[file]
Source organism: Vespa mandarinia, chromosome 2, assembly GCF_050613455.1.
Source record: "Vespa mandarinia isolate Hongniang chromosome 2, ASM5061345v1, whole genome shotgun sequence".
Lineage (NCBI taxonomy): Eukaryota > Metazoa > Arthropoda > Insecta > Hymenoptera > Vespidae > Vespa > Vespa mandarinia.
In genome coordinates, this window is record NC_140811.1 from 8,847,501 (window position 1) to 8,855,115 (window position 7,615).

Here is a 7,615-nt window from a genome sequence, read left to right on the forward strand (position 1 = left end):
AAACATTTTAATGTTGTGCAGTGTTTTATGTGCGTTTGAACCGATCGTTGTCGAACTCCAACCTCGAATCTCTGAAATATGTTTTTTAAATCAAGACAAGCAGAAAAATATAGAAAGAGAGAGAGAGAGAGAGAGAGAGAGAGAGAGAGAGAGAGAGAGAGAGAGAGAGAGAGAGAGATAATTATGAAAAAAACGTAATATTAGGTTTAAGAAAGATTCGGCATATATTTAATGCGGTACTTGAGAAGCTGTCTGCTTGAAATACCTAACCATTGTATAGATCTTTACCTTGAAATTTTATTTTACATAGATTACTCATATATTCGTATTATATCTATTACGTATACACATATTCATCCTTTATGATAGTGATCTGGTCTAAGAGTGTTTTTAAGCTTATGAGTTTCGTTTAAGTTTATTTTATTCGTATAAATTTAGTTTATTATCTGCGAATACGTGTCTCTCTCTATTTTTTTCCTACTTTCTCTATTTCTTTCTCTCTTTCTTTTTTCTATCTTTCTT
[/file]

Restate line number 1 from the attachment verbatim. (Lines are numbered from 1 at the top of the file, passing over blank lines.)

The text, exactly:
Source organism: Vespa mandarinia, chromosome 2, assembly GCF_050613455.1.